With the March For Life having left the lawn outside the Hill, and Mark Warawa having won his little victory by making a statement on female “gendercide” in the House, Question Period got started with Thomas Mulcair reading a question on whether the government would back the NDP’s opposition day motion on the improperly reported $3.1 billion in anti-terrorism funds. Harper got up and calmly reminded him that the Auditor General himself said the money was not misspent, and they will follow through on improving their reporting on the future. Mulcair then turned to the issue of the Senate audits and made a number of scurrilous accusations about the character of the Other Place. Harper said that the external auditors found ambiguities in the rules but that the Senate expected better of its members and they would be repaying the money owed. For his final question, Mulcair asked about a woman who was denied benefits while she received treatment for breast cancer while on maternity leave. Harper said that they recently changed the rules in order to ensure that these instances wouldn’t happen again. For the Liberals, Dominic LeBlanc asked about the government’s wasteful spending on ads and media monitoring instead of youth summer jobs. Diane Finley rose to take that question, and rejected the premise, and touted the launch of the Canada Summer Jobs programme. Ralph Goodale was up next, asking the same in English — and got the very same response. For his final question, Goodale asked about the demise of the long-form census, noting that some small towns were wiped out because of insufficient data. Christian Paradis responded with the red herring about a larger sample size ignoring the actual statistical invalidity of much of the data.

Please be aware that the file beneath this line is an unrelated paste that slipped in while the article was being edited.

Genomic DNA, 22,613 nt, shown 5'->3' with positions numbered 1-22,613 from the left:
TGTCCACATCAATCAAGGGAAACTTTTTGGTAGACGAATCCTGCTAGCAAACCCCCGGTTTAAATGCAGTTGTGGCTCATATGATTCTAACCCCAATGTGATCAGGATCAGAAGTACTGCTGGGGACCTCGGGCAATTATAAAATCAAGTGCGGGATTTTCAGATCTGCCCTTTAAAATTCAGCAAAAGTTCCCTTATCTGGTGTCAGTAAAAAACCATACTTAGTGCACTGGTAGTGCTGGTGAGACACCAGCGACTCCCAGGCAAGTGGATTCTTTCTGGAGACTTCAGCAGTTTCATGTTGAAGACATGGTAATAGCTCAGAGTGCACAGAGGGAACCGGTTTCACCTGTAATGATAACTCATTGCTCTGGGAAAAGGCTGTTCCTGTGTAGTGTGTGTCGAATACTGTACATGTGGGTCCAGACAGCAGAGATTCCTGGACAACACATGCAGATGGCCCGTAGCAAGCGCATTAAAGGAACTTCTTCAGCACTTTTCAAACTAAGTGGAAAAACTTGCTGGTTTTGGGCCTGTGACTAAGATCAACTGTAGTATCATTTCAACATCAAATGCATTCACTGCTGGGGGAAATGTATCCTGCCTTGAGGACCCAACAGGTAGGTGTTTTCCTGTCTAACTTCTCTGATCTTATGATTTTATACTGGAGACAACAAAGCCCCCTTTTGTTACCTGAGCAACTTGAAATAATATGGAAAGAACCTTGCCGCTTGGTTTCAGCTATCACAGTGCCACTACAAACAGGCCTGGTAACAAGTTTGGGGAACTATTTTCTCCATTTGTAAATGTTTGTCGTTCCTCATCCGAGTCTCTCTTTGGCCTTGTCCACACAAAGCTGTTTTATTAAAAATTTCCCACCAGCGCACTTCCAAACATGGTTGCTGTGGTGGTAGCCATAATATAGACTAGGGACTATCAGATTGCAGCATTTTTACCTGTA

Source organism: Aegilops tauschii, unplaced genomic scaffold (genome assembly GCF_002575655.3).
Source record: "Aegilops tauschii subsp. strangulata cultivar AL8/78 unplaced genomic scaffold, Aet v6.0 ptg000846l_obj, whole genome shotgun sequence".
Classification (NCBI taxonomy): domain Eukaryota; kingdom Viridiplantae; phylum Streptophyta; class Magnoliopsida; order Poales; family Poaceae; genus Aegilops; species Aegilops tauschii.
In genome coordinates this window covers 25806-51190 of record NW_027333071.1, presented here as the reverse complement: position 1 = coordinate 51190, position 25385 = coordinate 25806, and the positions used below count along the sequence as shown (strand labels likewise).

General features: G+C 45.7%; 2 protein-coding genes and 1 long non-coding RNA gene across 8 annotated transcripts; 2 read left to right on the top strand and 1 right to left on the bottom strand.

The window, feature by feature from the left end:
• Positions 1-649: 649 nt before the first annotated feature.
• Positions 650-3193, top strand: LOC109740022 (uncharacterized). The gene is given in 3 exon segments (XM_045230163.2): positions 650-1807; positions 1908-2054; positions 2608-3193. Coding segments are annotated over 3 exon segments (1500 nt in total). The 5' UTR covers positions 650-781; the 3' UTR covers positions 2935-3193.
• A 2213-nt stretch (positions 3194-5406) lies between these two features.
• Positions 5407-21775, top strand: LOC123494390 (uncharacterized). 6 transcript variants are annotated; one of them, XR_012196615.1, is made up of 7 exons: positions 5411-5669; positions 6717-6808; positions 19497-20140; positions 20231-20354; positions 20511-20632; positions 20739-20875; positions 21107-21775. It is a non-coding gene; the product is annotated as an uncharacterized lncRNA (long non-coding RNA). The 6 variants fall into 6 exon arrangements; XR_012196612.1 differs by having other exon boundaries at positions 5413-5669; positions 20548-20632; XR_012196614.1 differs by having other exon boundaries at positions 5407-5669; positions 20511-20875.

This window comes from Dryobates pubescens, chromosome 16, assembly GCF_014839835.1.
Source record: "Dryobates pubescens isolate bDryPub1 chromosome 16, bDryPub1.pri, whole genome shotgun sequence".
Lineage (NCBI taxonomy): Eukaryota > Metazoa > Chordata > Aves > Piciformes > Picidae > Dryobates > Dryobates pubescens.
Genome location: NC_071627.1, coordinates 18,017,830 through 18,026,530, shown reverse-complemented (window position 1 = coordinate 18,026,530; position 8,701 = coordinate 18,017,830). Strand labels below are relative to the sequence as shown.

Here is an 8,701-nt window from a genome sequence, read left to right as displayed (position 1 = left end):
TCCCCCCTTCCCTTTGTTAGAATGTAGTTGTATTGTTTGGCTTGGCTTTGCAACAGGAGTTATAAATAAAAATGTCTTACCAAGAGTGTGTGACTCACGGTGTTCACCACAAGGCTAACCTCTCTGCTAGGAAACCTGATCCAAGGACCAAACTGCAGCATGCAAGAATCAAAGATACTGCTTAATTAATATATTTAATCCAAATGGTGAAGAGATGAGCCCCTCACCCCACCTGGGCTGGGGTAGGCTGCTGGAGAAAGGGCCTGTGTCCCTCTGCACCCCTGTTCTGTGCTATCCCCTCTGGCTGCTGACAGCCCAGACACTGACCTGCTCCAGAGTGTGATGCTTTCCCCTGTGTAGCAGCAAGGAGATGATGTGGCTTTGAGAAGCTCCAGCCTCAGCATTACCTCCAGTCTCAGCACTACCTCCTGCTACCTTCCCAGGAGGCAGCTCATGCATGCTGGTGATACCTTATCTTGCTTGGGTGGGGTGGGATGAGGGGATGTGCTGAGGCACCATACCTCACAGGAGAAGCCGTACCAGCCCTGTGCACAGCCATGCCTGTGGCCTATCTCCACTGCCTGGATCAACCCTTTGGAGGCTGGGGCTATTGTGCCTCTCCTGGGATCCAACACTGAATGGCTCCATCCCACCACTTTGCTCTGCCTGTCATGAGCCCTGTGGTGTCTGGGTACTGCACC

Round two started with Lysane Blanchette-Lamothe and Malcolm Allen returning to the question of the $3.1 billion (Clement: All of that information is in the Public Accounts), Linda Duncan asked about the Ontario Superior Court’s judgement on a relocation service contract (Ambrose: This is still before the courts so I won’t comment), Mathieu Ravignat asked about the secretive management contracts (Clement: I agree and we will require disclosure in the future), before he turned to the question of media monitoring (Ambrose: We want to be aware of what our members are saying because we’re proud of them), and Charlie Angus made another inflammatory statement about the Senate audit (Van Loan: The audit found problems with the rules and the Senate has made changes to those rules). Marc Garneau, Joyce Murray and Rodger Cuzner returned to the comparison of the media monitoring contract versus student summer jobs (Finley: You’re not helping students get jobs by voting against the budget). Annick Papillon asked about the closure of the Quebec maritime rescue subcentre (Ashfield: The safety of mariners remains our top priority and the consolidation won’t happen until bilingual capacity is assured), before Ryan Cleary asked the same about the same subcentre in St. John’s, and Fin Donelly asked about the closure in Kitsilano (Ashfield: There has been no reduction in service from these closures).
Round three saw questions on the demise of the long-form census, the mother denied EI benefits during cancer treatment, the long-awaited changes to the Electoral Act to deal with the problems identified during the last election, the commitment to Aboriginal children’s rights, leaks on a grounded ship off the east coast, better train service in the Montreal area, and another question about the “forced” patriation onto Quebec.
Sartorially speaking, snaps go out to Devinder Shory for a light grey suit with a pink shirt and a white and pink striped tie, and to Anne Quach for a red and black Mandarin dress. Style citations go out to Peggy Nash for a fluorescent orange jacket over a dark red dress, and to Dany Morin for a dark grey suit with a fluorescent yellow shirt and black and grey paisley tie.